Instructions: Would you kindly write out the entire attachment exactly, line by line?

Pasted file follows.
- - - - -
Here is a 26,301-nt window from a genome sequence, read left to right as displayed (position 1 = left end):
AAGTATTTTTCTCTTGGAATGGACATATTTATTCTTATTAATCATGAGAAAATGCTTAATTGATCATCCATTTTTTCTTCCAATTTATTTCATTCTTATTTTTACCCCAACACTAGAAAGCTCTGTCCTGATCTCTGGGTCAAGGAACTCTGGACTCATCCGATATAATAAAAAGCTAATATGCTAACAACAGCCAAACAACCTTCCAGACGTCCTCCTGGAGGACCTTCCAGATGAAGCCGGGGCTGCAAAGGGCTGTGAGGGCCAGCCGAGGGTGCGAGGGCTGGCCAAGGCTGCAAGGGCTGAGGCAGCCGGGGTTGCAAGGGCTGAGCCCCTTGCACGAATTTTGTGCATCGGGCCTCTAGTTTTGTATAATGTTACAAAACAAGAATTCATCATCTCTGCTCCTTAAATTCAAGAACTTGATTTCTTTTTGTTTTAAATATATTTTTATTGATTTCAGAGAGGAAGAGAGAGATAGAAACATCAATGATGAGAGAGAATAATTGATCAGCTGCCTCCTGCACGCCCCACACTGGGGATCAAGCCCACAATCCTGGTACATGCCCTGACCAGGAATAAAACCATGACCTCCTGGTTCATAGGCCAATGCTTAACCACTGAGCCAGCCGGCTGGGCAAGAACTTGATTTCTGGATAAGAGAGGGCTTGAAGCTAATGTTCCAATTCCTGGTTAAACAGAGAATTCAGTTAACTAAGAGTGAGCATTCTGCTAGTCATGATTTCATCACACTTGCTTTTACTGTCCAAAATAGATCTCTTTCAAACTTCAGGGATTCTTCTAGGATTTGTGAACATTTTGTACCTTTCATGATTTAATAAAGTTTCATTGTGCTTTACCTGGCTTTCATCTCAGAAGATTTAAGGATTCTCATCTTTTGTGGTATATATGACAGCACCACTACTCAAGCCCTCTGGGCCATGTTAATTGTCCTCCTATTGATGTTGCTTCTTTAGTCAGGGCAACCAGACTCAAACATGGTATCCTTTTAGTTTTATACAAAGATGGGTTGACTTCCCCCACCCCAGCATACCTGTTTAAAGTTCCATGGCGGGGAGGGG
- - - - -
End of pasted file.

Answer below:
Here is a 26,301-nt window from a genome sequence, read left to right as displayed (position 1 = left end):
AAGTATTTTTCTCTTGGAATGGACATATTTATTCTTATTAATCATGAGAAAATGCTTAATTGATCATCCATTTTTTCTTCCAATTTATTTCATTCTTATTTTTACCCCAACACTAGAAAGCTCTGTCCTGATCTCTGGGTCAAGGAACTCTGGACTCATCCGATATAATAAAAAGCTAATATGCTAACAACAGCCAAACAACCTTCCAGACGTCCTCCTGGAGGACCTTCCAGATGAAGCCGGGGCTGCAAAGGGCTGTGAGGGCCAGCCGAGGGTGCGAGGGCTGGCCAAGGCTGCAAGGGCTGAGGCAGCCGGGGTTGCAAGGGCTGAGCCCCTTGCACGAATTTTGTGCATCGGGCCTCTAGTTTTGTATAATGTTACAAAACAAGAATTCATCATCTCTGCTCCTTAAATTCAAGAACTTGATTTCTTTTTGTTTTAAATATATTTTTATTGATTTCAGAGAGGAAGAGAGAGATAGAAACATCAATGATGAGAGAGAATAATTGATCAGCTGCCTCCTGCACGCCCCACACTGGGGATCAAGCCCACAATCCTGGTACATGCCCTGACCAGGAATAAAACCATGACCTCCTGGTTCATAGGCCAATGCTTAACCACTGAGCCAGCCGGCTGGGCAAGAACTTGATTTCTGGATAAGAGAGGGCTTGAAGCTAATGTTCCAATTCCTGGTTAAACAGAGAATTCAGTTAACTAAGAGTGAGCATTCTGCTAGTCATGATTTCATCACACTTGCTTTTACTGTCCAAAATAGATCTCTTTCAAACTTCAGGGATTCTTCTAGGATTTGTGAACATTTTGTACCTTTCATGATTTAATAAAGTTTCATTGTGCTTTACCTGGCTTTCATCTCAGAAGATTTAAGGATTCTCATCTTTTGTGGTATATATGACAGCACCACTACTCAAGCCCTCTGGGCCATGTTAATTGTCCTCCTATTGATGTTGCTTCTTTAGTCAGGGCAACCAGACTCAAACATGGTATCCTTTTAGTTTTATACAAAGATGGGTTGACTTCCCCCACCCCAGCATACCTGTTTAAAGTTCCATGGCGGGGAGGGG